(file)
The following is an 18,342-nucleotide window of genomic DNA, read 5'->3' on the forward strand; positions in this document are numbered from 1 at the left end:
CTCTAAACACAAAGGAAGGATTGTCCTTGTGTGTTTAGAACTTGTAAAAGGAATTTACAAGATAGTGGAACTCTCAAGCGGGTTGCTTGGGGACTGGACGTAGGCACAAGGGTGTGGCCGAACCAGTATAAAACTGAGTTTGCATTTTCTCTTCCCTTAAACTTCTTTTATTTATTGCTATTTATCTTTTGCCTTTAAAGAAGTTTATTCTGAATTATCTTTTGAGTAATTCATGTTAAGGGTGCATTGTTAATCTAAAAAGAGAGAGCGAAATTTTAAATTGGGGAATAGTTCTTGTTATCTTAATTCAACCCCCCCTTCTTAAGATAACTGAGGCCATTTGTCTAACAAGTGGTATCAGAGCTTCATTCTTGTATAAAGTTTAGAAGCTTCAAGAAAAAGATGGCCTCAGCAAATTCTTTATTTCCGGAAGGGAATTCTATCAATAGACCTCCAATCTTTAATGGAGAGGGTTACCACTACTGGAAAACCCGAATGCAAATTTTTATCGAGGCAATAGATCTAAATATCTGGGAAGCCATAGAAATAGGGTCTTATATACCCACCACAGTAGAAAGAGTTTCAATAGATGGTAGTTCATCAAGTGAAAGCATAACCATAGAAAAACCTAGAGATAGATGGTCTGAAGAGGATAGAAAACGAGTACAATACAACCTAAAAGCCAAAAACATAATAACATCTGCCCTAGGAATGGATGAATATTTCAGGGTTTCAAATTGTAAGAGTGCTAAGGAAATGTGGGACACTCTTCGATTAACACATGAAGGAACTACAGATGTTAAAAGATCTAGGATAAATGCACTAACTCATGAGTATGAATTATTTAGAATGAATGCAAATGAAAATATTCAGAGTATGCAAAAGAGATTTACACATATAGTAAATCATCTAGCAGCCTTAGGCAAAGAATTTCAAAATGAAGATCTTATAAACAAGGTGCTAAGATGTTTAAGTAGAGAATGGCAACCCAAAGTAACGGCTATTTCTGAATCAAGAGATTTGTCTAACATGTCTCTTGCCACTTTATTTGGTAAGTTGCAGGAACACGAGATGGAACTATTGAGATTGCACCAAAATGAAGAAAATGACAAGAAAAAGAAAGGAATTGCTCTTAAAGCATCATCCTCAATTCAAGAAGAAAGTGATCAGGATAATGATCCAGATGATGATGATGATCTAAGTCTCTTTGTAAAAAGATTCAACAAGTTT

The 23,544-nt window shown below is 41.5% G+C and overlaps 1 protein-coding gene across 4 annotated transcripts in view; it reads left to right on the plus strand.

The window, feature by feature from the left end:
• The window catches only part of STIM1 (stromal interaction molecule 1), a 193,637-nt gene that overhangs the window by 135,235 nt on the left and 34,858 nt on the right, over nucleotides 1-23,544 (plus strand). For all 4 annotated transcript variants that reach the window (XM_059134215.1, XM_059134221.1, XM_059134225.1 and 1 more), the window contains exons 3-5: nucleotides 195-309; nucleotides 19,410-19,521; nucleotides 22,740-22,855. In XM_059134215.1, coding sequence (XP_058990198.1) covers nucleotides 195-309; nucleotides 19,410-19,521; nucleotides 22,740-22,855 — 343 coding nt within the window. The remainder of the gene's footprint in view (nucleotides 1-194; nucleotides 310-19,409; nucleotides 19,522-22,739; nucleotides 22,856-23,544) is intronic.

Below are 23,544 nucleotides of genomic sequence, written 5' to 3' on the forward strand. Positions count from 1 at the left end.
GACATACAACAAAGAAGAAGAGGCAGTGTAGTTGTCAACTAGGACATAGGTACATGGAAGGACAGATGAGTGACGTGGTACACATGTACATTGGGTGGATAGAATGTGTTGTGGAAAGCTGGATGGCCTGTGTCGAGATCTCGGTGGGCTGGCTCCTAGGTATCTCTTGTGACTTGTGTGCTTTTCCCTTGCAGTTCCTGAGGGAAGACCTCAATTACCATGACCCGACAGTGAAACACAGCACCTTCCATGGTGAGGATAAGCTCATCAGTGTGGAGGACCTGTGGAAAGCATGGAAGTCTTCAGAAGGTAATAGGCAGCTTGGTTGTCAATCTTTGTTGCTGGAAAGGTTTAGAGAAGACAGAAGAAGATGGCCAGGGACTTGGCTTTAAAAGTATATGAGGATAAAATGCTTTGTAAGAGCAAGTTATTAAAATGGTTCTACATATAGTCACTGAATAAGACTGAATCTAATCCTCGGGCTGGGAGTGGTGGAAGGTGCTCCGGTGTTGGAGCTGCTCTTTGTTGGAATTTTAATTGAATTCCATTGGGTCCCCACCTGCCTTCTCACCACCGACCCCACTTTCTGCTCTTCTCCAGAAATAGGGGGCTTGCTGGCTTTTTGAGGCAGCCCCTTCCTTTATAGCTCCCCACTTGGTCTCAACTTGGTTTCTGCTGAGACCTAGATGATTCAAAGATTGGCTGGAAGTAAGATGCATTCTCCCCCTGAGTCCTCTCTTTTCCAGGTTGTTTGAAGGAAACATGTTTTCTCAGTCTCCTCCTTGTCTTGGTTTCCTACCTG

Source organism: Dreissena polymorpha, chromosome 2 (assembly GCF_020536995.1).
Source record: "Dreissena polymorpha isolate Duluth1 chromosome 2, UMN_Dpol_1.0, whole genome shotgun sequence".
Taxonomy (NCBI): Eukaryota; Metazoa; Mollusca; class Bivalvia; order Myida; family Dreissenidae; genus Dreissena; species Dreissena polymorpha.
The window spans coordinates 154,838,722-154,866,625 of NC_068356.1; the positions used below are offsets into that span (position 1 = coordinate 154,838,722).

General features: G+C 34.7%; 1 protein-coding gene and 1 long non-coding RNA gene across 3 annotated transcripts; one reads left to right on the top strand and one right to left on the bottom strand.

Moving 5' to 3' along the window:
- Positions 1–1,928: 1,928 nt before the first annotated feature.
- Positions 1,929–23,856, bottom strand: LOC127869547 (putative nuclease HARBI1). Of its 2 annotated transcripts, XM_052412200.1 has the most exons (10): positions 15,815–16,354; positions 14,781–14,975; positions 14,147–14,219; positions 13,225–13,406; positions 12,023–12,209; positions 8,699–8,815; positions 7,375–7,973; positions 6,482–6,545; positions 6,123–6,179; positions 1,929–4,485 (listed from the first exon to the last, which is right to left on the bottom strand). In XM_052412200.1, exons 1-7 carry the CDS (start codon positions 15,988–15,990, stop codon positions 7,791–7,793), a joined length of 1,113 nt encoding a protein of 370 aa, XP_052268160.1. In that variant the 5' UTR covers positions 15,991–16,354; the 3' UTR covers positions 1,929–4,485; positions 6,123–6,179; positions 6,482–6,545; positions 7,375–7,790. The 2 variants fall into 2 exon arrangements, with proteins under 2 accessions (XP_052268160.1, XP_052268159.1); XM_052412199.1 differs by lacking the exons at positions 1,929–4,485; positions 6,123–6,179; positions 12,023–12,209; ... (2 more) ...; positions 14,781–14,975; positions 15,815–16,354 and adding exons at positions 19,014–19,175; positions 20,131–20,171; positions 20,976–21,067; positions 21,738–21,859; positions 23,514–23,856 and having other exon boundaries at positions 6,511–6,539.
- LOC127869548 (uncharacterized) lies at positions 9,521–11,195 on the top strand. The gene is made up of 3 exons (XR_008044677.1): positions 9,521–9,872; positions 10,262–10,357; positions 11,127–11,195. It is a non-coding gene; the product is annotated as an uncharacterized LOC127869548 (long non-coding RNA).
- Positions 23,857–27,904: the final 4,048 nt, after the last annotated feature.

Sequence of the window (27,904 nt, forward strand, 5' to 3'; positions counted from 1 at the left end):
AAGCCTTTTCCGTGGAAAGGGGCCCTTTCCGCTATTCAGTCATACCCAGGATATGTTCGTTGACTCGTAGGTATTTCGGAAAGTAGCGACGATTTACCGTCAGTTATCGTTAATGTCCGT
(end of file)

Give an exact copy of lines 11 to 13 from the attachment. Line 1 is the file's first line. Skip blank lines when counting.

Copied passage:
The window spans coordinates 154,838,722-154,866,625 of NC_068356.1; the positions used below are offsets into that span (position 1 = coordinate 154,838,722).

General features: G+C 34.7%; 1 protein-coding gene and 1 long non-coding RNA gene across 3 annotated transcripts; one reads left to right on the top strand and one right to left on the bottom strand.

Moving 5' to 3' along the window: